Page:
But again the government (of either shade) will cave to these special interest groups or simply tinker around the edges instead of properly dealing with the issue.
How about instead employers sponsoring candidates through university on a part time basis (similar to day release some construction companies use) in exchange for a bigger say on how the course is composed. Employers get properly trained candidates who understand the business and the role and the candidate gets the guarantee of a position and the work experience to back it up.
Nah won't happen though, too much common sense and not enough commission for the "ruperts " of the recruitment world.
Read - think - respond
I think rather than commenting on the story, what you are doing is turd-spurting your bigotry and self interest.
I think I can rewrite your comment much more succinctly as follows:
The reason that I am not hailed as the new messiah is not because I am ordinary but because everyone is working against me.
You really dont know what your talking about do you?
For one thing, the requirement to prove that there is no Brit/EU perosn who can do your job already exists across the entire EU including the UK.
Secondly, the Tier 1 migrants visa (the one that lets you work where you want in the UK and is reserved for highly educated people) now requires a person to have a masters degree and to have earned the equivalent of £40k in the previous year - so the whole hiring cheaply skilled workers on this particular visa is not going to happen. In fact bery few non-managers get through on this visa these days.
Thirdly, in engineering most of the overseas staff you are complaining about are actually obtained through offshoring and in my experience usually have the skills and work ethic to get the job done well. If they dont there quickly replaced with someone that does!
Lastly, if UK degrees where worth anything company's might not look so regularly for the foreigners. Hell just recently, the UK gov proposed reducing the length of an engineering degree from 3 years (which is already too short to learn the skills you need to become a full engineer) to 2 years! Australia, New zealand and South Africa all require 4 years to become an engineer (and believe me thats 4 solid years - there are no easy subjects) and in Germany they require 5 (although there slowly moving to 4) to think you can become an engineer after 3 is ridiculous.
Sorry rant over... but honestly, your government already makes it more difficult for legitimate foreign workers to work in Britian then in any other country in Europe... If you cant get british people into jobs with the lack of competition this causes then obviously british people dont have the skills the companies want - and whos fault is that?
Did you actually read what I wrote?
I at least put forward a way to improve things.
Employers complain graduates aren't suited to the role, so change the training, rather than complaining.
It is not bigotry to comment on a bias towards candidates from overseas who are willing to work for a rate lower than the grill chef in mcdonalds.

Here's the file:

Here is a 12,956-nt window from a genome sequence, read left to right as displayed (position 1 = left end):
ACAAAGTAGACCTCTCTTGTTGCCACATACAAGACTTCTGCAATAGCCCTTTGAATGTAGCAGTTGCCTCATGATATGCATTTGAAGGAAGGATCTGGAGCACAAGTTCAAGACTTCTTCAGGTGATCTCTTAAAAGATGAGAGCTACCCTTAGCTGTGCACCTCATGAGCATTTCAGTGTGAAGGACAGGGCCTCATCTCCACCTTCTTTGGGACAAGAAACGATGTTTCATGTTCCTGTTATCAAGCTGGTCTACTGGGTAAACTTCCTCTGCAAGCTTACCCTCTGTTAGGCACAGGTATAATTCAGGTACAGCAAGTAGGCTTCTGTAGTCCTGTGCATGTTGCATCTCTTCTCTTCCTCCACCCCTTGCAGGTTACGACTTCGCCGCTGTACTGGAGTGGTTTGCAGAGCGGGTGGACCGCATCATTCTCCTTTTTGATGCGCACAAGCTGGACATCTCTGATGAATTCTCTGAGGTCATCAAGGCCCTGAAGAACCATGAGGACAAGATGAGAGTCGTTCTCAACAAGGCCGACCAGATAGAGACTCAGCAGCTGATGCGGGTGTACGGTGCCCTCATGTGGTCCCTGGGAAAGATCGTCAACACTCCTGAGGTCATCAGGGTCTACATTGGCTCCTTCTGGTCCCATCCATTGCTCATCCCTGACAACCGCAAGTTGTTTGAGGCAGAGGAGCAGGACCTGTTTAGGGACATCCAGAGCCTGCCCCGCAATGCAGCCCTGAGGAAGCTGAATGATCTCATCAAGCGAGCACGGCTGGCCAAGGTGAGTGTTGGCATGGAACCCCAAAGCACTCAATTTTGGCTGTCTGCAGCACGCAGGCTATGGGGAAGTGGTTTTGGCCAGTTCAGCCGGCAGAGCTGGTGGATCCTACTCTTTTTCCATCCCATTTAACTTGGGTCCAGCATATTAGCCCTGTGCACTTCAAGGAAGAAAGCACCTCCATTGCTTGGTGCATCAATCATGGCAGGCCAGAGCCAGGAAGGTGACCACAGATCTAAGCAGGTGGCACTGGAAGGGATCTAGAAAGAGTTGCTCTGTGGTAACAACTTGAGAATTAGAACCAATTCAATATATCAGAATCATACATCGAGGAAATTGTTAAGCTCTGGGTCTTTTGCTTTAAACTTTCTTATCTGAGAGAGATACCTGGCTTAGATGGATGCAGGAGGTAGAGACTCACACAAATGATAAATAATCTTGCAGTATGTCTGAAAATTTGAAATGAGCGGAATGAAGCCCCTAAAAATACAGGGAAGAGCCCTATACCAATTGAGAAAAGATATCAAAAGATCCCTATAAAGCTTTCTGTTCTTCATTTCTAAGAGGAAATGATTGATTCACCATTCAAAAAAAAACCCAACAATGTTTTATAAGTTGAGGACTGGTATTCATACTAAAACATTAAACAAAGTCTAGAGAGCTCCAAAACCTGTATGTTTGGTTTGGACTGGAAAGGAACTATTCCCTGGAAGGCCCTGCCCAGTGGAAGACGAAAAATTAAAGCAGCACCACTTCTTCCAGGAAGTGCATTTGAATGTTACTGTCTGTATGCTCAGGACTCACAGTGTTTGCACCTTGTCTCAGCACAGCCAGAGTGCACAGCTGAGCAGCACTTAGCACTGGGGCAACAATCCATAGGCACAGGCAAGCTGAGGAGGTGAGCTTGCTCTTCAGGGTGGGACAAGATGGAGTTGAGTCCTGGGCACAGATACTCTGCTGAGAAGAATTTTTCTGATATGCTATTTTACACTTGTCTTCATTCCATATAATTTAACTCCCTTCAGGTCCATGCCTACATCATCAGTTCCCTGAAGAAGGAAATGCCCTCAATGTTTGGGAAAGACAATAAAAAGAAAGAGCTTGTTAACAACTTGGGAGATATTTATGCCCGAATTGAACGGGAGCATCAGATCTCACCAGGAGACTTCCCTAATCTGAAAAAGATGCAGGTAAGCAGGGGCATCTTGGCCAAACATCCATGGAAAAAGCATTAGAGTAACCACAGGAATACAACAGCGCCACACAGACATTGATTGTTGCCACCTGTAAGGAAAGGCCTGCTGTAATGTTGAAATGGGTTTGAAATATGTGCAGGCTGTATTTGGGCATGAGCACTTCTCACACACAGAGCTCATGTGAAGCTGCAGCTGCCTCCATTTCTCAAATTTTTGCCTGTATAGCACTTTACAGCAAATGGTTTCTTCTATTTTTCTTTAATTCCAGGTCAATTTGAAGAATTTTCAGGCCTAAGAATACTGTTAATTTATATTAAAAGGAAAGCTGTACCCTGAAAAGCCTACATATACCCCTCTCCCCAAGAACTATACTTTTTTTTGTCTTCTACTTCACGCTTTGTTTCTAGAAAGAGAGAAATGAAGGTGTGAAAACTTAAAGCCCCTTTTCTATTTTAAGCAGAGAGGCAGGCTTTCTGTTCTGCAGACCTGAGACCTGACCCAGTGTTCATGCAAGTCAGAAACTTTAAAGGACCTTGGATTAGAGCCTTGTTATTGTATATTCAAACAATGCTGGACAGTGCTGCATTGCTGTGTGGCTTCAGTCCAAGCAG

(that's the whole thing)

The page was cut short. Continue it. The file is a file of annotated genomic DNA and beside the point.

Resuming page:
Muppet, I suppose you read the guardian, socialist worker, or someother la la land paper.
£40K...I think your looking at the wrong visa category there, There are other categories which allow staff on £20K plus to be brought into the UK by the company, which isn't that high.
Too right it is hard to bring in foreign workers, we have 4 million unemployed, therefore look after your own first. The requirement for British/EU workers is easily gotten around, using small circulation publications for advertising is a favoured one. The economy of this country needs people working to pay tax to support it. More unemployed, more money spent on benefits and more crime. More people in work, usually less crime and less spent on benefits.
I know plenty of well trained people who get turned down for positions, solely because the recruiter has a cozy deal set up to supply overseas candidates in preference to local candidates. and no most of them don't have a flipping clue how to do the job or speak English. Some of them are a liability, can't speak English yet recruited to drive heavy machinery in a busy area, where the rest of the staff speak English, resulting in people being run over, because they don't understand "STOP"
I dont subscribe to the Mail etc, but I'm a bit tired of companies breaking the rules by not advertising positions that they have available, lying about vacancies when questioned, then recruiting a heap of new staff from outwith the EU to save money and avoid having to offer decent terms and conditions or obey things such as the "working time directive" or health and safety laws.
Also I did suggest a way forward, by giving employers a bigger say in training courses in exchange for taking a set number of graduates from said course. Which of course the recruiters don't want to happen.
Frankly the rate it is going, no one will be in skilled work in the UK soon as either everything gets "outsourced" or foreign "contractors" are brought in, instead of training local staff.
But then that doesn't fit in with your shiny fluffy world view does it?
I agree in getting rid of the 50% target, that was always a stupid idea.
I do not agree with increasing the prices and removing the budget caps! University is already far too expensive for the average person. However, I suppose i would be willing to agree to an increase in the cost of university degrees when all of those members of parliament who obtained there degrees back in the day when they were FREE, pay the current full fee for the degrees they obtained (plus interest naturally). Yeah not going to happen is it...